Diary of Charles Francis Adams, volume 5

Friday. 25th. CFA Friday. 25th. CFA
Friday. 25th.

Day very dark and gloomy with rain and snow. I felt somewhat better, though with many indications of a cold caught last night. At 17the Office. Time taken up in writing and reading Dr. Lingard. I was unable to take my regular walk. Nothing material transpired. The gloomy weather makes me dull. After dinner, busy in reading Anquetil in whose work I made progress. I ought not to omit mentioning that I passed an hour pretty pleasantly with my friend Thomas Davis. We talk freely upon various subjects, and his mind is so fully stored with matter for conversation that I enjoy his company.1 I put the finishing hand to my Article. Now the question is, Shall I send it again? I pause for a reply.

We were invited out for this evening, but as the weather appeared stormy, we were excused. The consequence of which was a quiet evening at home—A thing I enjoy doubly after going out for a night or two. Read Caroline of Litchfield, a very pretty little book, and Lady Craven who grows sensible all of a sudden. I expect there is a mixture here of two minds at least, and some plagiarism besides. Read Wieland.


CFA seldom records a conversation with Thomas Kemper Davis except with an enthusiasm rare in the journal; see vol. 3:223–224.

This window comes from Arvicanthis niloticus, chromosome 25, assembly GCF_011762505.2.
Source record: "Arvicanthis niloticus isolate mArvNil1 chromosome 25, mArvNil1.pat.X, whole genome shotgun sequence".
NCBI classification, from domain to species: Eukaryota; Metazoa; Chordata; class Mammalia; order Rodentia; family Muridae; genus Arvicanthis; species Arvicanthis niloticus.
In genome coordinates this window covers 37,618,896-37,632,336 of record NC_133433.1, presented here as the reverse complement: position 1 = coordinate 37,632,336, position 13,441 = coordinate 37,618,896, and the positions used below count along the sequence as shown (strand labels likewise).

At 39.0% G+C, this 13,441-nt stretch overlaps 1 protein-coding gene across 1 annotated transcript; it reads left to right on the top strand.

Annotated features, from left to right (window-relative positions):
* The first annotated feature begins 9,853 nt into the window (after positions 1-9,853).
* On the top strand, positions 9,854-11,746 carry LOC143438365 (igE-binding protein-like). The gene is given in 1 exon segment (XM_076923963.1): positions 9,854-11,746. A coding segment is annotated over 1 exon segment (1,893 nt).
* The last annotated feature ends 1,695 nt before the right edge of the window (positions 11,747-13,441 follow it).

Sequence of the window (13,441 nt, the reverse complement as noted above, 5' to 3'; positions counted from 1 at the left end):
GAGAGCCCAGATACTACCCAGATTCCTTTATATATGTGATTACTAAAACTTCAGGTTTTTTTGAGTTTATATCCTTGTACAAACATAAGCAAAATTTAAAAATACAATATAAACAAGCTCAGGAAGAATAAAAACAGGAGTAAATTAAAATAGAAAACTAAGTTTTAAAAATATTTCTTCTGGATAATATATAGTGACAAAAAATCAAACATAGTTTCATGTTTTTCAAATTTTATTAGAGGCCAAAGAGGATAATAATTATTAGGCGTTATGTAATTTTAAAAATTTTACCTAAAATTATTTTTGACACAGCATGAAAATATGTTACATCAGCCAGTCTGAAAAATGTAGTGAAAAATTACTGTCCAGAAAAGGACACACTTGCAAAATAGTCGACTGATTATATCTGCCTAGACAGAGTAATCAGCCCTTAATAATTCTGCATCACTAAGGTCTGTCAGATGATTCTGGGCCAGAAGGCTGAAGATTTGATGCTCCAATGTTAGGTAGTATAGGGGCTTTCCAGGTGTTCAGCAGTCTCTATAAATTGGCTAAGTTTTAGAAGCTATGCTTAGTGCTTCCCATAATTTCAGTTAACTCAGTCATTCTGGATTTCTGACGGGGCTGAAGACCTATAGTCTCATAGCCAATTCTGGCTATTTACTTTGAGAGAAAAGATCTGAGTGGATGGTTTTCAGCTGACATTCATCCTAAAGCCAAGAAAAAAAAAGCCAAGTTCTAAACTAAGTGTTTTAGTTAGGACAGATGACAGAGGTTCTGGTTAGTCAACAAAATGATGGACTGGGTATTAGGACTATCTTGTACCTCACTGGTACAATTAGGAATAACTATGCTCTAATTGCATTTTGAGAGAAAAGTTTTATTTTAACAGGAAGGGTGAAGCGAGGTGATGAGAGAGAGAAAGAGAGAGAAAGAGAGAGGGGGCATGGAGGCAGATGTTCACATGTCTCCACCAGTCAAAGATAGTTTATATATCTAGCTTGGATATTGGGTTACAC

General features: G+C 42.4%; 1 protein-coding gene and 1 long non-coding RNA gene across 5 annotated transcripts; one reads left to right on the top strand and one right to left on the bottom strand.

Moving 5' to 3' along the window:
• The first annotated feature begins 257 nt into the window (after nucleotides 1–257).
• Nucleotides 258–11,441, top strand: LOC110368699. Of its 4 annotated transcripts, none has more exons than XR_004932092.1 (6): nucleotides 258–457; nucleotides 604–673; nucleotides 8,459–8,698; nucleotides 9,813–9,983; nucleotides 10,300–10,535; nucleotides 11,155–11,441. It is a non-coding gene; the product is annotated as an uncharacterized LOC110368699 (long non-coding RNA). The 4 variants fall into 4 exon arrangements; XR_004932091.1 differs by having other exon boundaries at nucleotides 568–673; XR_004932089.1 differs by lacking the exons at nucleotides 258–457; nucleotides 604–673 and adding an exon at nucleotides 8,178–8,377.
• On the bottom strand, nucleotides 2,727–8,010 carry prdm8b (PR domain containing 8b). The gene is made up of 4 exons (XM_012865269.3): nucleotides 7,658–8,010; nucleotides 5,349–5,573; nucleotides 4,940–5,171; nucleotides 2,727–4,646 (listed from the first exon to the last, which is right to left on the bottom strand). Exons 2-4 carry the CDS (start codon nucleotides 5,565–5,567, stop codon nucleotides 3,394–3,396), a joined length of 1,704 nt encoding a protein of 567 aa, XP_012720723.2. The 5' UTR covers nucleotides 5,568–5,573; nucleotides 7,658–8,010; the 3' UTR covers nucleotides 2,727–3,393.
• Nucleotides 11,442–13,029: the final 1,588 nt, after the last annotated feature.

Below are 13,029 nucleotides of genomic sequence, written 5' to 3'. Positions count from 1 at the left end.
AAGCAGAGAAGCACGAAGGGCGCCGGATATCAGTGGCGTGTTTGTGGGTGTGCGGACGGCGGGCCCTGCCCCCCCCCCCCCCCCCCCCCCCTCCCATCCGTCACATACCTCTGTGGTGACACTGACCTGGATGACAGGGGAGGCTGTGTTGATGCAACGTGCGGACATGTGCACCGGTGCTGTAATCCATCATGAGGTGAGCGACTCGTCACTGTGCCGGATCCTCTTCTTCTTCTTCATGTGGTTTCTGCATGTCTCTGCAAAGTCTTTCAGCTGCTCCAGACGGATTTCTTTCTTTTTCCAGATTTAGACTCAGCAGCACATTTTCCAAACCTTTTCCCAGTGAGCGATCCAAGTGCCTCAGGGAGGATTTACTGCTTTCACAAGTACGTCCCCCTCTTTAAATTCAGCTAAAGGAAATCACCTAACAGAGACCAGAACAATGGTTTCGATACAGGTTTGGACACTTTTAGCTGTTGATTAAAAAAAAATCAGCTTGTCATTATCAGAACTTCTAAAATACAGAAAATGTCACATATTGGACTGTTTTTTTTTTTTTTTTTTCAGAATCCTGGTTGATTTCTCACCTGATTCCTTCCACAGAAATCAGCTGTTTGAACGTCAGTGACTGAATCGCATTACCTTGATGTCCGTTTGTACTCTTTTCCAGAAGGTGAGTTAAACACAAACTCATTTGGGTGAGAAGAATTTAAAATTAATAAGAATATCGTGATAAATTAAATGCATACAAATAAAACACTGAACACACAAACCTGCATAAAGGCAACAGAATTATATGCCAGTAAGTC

Saturday. 26th. CFA Saturday. 26th. CFA
Saturday. 26th.

Foggy morning but it afterwards cleared away. I went to the Office and as it was a little cool I thought I would sit by the fire and read Lingard first, after which write my Journal, but I pursued my reading so steadily through the thirteenth volume that I left myself but half an hour, and that time was appropriated to another purpose—My Carpenter Mr. Ayer coming in to settle his annual accounts against me. My walk too must not on any consideration be interrupted. Met J. G. Rogers today—A man whose mind does not seem to work at all in parallell lines.1

Afternoon, reflected upon my Article and concluded to send it. It is a turning point in my career of that kind. If I do meet with any more mortification about it, I lay down my pen for ever so far as voluntary exertion is concerned. It is disappointing to my pride which ought not to humiliate itself before others. Occupying the situation in Society fortune has given me, if I fail in making myself deserving by my own acts why should I expose myself to the contempt of others farther than is requisite to ascertain the failure? After this, I will not blind myself. Read Anquetil and evening at home. Wieland.


Judge John Gray Rogers of the Boston Police Court and a neighbor of the Adamses at 65 Mount Vernon Street ( Boston Directory ).